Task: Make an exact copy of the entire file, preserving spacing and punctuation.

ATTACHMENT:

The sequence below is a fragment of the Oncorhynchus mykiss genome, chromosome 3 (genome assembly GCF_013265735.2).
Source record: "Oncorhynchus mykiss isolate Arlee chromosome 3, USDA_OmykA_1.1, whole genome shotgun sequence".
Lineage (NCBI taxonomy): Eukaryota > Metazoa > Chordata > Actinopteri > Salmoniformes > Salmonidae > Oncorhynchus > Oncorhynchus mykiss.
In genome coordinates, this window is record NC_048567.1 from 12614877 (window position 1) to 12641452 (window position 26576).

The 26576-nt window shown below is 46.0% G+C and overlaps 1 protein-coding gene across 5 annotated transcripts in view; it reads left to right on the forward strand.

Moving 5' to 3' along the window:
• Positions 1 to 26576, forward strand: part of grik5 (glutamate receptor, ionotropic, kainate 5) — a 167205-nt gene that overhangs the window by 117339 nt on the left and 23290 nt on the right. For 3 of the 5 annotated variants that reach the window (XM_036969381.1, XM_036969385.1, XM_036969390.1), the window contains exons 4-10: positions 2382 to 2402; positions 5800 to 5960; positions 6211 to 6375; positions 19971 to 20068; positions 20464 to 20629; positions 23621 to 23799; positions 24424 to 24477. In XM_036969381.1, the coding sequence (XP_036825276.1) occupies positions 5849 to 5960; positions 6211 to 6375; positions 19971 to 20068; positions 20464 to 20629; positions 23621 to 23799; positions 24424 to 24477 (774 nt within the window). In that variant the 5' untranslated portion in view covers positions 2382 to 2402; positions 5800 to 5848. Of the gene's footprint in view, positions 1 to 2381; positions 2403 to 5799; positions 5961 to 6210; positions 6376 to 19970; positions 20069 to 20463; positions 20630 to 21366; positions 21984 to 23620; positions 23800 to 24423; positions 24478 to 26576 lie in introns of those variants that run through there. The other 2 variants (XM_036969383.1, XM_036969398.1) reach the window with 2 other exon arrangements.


The sequence below is a fragment of the Oncorhynchus mykiss genome, chromosome 3 (genome assembly GCF_013265735.2).
Source record: "Oncorhynchus mykiss isolate Arlee chromosome 3, USDA_OmykA_1.1, whole genome shotgun sequence".
Lineage (NCBI taxonomy): Eukaryota > Metazoa > Chordata > Actinopteri > Salmoniformes > Salmonidae > Oncorhynchus > Oncorhynchus mykiss.
In genome coordinates, this window is record NC_048567.1 from 12614877 (window position 1) to 12641452 (window position 26576).

The 26576-nt window shown below is 46.0% G+C and overlaps 1 protein-coding gene across 5 annotated transcripts in view; it reads left to right on the forward strand.

Moving 5' to 3' along the window:
• Positions 1 to 26576, forward strand: part of grik5 (glutamate receptor, ionotropic, kainate 5) — a 167205-nt gene that overhangs the window by 117339 nt on the left and 23290 nt on the right. For 3 of the 5 annotated variants that reach the window (XM_036969381.1, XM_036969385.1, XM_036969390.1), the window contains exons 4-10: positions 2382 to 2402; positions 5800 to 5960; positions 6211 to 6375; positions 19971 to 20068; positions 20464 to 20629; positions 23621 to 23799; positions 24424 to 24477. In XM_036969381.1, the coding sequence (XP_036825276.1) occupies positions 5849 to 5960; positions 6211 to 6375; positions 19971 to 20068; positions 20464 to 20629; positions 23621 to 23799; positions 24424 to 24477 (774 nt within the window). In that variant the 5' untranslated portion in view covers positions 2382 to 2402; positions 5800 to 5848. Of the gene's footprint in view, positions 1 to 2381; positions 2403 to 5799; positions 5961 to 6210; positions 6376 to 19970; positions 20069 to 20463; positions 20630 to 21366; positions 21984 to 23620; positions 23800 to 24423; positions 24478 to 26576 lie in introns of those variants that run through there. The other 2 variants (XM_036969383.1, XM_036969398.1) reach the window with 2 other exon arrangements.